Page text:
How dogs can save us from ourselves

30 June 2016

By Pan Macmillan

In Dog Medicine, Julie Barton tells us how her dog Bunker was the key to turning her life around. She gives us her take on how to be happy.

What if I told you that the secret to happiness is to let yourself feel sad? For years, I resisted the deep sorrow that clawed at my bones. When I was twenty-two years old and living in New York City, I tried to pretend I was happy, but inside I was crumbling with fear, self-loathing, and sadness. Eventually, the sorrow I’d tried so hard to fight and flee swallowed me whole, and I collapsed on my apartment floor. I went back to my childhood home and was soon diagnosed with major depressive disorder. The shame was overwhelming.
In my desperation, I decided that the only thing that might help was adopting a puppy. I’d always found great comfort in animals, and connecting with a puppy was the only hopeful idea I’d had in months. I found my dog at a farm. He was a rust red golden retriever, and the minute I saw him, I knew he was mine. I took him home and with him by my side, I finally felt safe enough to let myself feel whatever I needed to feel, because my dog didn’t care if I was sad. My dog didn’t need me to explain my malaise. He just wanted to be with me no matter what. He was wildly perceptive, and he noticed when I was feeling down. He would slow down too and lean against my shins or lie down next to me. With this remarkable animal by my side, I felt safe enough to truly feel whatever emotion came, and when I let myself feel all those things I’d been avoiding, the most amazing thing happened: the sorrow began to dissolve.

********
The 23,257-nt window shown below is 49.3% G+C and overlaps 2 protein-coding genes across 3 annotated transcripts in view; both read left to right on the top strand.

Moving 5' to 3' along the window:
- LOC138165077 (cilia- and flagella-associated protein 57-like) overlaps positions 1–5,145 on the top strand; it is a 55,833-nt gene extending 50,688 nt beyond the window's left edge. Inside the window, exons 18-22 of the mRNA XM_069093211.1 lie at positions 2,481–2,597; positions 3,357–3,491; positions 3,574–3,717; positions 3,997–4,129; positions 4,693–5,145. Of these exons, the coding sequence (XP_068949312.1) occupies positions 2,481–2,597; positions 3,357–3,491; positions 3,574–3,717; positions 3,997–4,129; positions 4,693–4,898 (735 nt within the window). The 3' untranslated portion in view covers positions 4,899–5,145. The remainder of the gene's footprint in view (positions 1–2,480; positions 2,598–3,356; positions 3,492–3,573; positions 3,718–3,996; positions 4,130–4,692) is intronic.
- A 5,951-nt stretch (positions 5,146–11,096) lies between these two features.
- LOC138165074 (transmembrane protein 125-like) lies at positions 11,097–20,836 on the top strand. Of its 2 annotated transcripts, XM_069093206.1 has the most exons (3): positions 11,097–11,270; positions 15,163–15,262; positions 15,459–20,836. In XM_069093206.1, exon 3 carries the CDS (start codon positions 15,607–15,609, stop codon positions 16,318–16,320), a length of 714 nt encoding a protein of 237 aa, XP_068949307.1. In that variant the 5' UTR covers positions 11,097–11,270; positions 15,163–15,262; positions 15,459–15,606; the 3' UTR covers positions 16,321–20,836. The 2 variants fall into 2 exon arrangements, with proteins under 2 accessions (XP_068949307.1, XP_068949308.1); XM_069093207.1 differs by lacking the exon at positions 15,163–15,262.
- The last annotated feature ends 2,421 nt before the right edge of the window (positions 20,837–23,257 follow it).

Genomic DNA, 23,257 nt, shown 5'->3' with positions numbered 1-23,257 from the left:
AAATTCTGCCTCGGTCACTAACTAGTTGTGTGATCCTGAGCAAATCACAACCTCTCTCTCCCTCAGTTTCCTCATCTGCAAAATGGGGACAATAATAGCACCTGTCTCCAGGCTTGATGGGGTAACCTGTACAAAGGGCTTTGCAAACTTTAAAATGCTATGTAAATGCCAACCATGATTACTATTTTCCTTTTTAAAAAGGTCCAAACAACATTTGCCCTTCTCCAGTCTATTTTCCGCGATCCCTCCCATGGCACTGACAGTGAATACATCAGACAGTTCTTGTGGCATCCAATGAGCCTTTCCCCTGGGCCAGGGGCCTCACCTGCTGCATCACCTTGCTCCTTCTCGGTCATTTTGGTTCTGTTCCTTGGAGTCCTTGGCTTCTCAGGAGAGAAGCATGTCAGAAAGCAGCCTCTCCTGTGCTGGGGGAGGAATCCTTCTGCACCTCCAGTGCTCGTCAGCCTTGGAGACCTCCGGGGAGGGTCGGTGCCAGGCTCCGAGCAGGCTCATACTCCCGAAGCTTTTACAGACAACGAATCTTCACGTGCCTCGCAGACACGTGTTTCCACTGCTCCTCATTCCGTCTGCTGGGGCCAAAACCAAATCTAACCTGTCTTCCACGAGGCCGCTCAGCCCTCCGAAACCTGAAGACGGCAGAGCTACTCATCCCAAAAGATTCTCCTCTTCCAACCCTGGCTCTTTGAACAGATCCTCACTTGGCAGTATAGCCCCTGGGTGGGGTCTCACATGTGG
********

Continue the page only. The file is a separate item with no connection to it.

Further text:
Resisting our emotions is like putting a stopper on a pipe. The flow doesn’t stop; the pressure just builds. Let the emotions flow and the pressure releases. When did we decide that it’s best to be happy all the time? When did sorrow lose its value? What if we unconditionally accept ourselves no matter how we’re feeling? I have found that when we do that, when we’re loving and accepting of ourselves, the way our dogs are of us, the relief is immense, and eventually, peace and joy can return. 
Dog Medicine